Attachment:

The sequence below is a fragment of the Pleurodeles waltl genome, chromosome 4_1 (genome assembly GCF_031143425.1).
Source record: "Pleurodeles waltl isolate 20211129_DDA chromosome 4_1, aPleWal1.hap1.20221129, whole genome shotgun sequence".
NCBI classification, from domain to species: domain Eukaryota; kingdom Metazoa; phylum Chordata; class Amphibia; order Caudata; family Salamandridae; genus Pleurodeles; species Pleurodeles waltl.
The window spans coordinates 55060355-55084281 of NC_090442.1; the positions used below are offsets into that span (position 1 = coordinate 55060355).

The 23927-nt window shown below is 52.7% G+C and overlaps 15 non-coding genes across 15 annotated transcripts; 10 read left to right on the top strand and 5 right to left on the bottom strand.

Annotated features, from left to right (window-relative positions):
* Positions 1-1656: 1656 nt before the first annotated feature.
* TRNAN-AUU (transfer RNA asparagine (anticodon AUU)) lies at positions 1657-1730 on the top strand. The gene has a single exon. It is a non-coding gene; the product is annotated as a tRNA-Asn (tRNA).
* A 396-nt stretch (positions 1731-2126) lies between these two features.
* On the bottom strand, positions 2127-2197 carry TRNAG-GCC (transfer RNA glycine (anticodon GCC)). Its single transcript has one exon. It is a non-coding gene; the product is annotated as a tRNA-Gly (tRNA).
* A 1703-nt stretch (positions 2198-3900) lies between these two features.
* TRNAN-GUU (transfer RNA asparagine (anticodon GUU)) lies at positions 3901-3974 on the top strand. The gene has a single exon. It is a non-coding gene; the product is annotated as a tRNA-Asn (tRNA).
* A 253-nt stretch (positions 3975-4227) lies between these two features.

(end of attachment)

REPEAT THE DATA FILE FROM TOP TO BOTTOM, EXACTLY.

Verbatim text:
The sequence below is a fragment of the Pleurodeles waltl genome, chromosome 4_1 (genome assembly GCF_031143425.1).
Source record: "Pleurodeles waltl isolate 20211129_DDA chromosome 4_1, aPleWal1.hap1.20221129, whole genome shotgun sequence".
NCBI classification, from domain to species: domain Eukaryota; kingdom Metazoa; phylum Chordata; class Amphibia; order Caudata; family Salamandridae; genus Pleurodeles; species Pleurodeles waltl.
The window spans coordinates 55060355-55084281 of NC_090442.1; the positions used below are offsets into that span (position 1 = coordinate 55060355).

The 23927-nt window shown below is 52.7% G+C and overlaps 15 non-coding genes across 15 annotated transcripts; 10 read left to right on the top strand and 5 right to left on the bottom strand.

Annotated features, from left to right (window-relative positions):
* Positions 1-1656: 1656 nt before the first annotated feature.
* TRNAN-AUU (transfer RNA asparagine (anticodon AUU)) lies at positions 1657-1730 on the top strand. The gene has a single exon. It is a non-coding gene; the product is annotated as a tRNA-Asn (tRNA).
* A 396-nt stretch (positions 1731-2126) lies between these two features.
* On the bottom strand, positions 2127-2197 carry TRNAG-GCC (transfer RNA glycine (anticodon GCC)). Its single transcript has one exon. It is a non-coding gene; the product is annotated as a tRNA-Gly (tRNA).
* A 1703-nt stretch (positions 2198-3900) lies between these two features.
* TRNAN-GUU (transfer RNA asparagine (anticodon GUU)) lies at positions 3901-3974 on the top strand. The gene has a single exon. It is a non-coding gene; the product is annotated as a tRNA-Asn (tRNA).
* A 253-nt stretch (positions 3975-4227) lies between these two features.